We are pleased to bring you the 2019 edition of Our Region, Our Giving, the Washington Regional Association of Grantmakers’ annual report on our members’ philanthropy in the District of Columbia, northern Virginia, and suburban Maryland. Over the past summer, we surveyed our membership on their 2018 giving and assets, the strategies they employ to achieve their philanthropic goals, and the changes they anticipate for their institutions over the next year. These funders represent a cross-section of the region’s philanthropic community, including independent, family, corporate, community, and public foundations, as well as corporate giving programs. While they have a diverse set of programmatic and geographic priorities, and a range of resources dedicated to philanthropy, they are united by a common commitment to WRAG’s mission of improving the health and vitality of the region and all who live here.
In the 2018 edition of the Washington Regional Association of Grantmakers’ Our Region, Our Giving report, we take a look at WRAG member giving in the Greater Washington region in 2017. This snapshot of our membership’s philanthropy represents over $217.6 million in giving to nonprofit organizations that serve the region and nearly $3.6 billion in assets.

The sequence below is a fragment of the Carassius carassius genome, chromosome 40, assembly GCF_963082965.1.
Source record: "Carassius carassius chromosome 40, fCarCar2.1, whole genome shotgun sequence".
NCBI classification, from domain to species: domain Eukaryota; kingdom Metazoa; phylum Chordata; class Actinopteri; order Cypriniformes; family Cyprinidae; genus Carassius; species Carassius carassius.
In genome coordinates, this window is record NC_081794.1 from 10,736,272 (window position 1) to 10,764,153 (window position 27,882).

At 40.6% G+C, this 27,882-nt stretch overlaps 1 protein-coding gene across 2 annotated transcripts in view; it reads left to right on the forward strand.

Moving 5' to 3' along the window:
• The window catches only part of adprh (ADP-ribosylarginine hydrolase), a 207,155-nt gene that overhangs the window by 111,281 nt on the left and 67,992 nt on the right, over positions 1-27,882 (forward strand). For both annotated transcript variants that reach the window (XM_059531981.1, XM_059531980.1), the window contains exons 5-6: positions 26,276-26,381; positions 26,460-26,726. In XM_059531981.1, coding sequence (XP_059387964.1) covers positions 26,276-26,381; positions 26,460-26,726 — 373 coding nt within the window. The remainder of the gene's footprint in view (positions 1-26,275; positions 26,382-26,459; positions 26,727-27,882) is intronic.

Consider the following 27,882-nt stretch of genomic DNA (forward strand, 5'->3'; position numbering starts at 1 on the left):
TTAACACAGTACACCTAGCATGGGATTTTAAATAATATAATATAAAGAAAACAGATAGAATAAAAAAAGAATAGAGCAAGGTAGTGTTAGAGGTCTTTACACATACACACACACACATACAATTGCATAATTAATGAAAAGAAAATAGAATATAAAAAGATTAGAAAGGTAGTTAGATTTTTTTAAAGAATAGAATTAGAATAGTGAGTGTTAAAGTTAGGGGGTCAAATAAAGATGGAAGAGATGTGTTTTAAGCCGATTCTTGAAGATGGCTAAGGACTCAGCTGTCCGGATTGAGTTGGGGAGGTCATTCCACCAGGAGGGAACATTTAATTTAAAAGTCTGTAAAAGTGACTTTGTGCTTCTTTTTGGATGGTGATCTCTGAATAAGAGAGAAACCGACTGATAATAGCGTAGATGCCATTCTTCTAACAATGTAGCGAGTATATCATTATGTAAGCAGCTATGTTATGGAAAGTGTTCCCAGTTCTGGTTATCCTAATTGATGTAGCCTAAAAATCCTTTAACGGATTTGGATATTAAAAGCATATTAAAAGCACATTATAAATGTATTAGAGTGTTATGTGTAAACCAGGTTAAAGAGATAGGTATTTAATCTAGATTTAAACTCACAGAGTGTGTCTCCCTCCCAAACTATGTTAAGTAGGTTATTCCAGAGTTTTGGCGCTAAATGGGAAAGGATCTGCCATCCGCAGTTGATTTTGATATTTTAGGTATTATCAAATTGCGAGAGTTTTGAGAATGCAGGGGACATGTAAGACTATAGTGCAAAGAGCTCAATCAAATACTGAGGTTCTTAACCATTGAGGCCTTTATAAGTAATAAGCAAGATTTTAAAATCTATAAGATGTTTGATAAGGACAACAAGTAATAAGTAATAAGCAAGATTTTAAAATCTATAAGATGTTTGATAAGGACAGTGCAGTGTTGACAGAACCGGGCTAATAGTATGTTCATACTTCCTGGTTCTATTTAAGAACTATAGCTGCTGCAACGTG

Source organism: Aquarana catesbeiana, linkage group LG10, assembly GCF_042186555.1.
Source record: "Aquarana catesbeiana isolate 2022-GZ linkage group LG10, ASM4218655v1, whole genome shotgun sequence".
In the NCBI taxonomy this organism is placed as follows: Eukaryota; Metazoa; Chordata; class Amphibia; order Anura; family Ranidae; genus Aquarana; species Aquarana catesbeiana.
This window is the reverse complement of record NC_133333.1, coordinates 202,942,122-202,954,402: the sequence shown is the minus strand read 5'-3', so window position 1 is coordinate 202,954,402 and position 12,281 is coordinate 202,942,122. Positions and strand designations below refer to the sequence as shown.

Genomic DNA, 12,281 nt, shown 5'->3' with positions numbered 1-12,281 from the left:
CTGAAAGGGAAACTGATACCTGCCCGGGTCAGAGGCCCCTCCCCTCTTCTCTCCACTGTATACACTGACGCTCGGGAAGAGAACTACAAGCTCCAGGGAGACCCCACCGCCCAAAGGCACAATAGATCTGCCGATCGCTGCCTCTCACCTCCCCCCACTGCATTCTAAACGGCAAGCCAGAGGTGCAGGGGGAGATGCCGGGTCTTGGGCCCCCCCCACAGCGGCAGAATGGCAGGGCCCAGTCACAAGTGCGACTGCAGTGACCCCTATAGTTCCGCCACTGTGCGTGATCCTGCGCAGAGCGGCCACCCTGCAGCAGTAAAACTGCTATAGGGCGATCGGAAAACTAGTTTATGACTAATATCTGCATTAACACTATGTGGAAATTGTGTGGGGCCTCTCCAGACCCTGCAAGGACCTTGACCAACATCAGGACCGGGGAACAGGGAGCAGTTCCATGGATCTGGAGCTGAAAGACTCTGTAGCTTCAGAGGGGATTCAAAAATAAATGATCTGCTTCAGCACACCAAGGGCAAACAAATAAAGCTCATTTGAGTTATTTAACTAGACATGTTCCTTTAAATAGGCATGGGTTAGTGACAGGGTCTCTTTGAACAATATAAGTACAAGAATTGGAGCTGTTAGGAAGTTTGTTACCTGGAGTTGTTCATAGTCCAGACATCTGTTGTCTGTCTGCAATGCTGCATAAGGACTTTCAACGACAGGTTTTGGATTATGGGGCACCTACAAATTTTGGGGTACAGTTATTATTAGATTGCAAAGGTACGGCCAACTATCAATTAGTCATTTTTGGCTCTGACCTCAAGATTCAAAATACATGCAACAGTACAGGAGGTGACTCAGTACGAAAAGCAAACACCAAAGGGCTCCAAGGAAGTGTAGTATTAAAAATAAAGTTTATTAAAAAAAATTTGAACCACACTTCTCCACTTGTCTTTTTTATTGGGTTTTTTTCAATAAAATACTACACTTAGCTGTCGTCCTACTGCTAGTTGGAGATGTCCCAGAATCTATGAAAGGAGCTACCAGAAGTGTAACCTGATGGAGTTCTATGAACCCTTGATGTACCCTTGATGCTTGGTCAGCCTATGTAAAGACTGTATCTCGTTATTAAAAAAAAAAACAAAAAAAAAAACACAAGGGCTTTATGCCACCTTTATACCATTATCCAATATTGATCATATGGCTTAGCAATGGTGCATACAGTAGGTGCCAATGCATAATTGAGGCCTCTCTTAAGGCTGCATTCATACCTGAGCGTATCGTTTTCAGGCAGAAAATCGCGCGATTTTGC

A look back at WRAG's and the philanthropic community's achievements in 2017.
The 2017 edition of WRAG's annual report on philanthropy in the region.
A look back at WRAG's achivements in 2016.
A comprehensive and independent assessment of WRAG's Putting Racism on the Table learning series in 2016.
The 2016 edition of WRAG's annual report on philanthropy in the region.
The Washington Regional Association of Grantmakers' Strategic Framework (published November 2016).
WRAG's Year in Review summary of 2014
Between the complex array of government programs, the many nonprofits organizations that have been created to serve post-9/11 veterans, and a lack of understanding of the needs on the part of civilians, it is hard to know if veterans are getting what they need. This edition of What Funders Need to Know explores some of the unique characteristics and circumstances of post-9/11 veterans and why philanthropy should support the nonprofit organizations that are serving them well.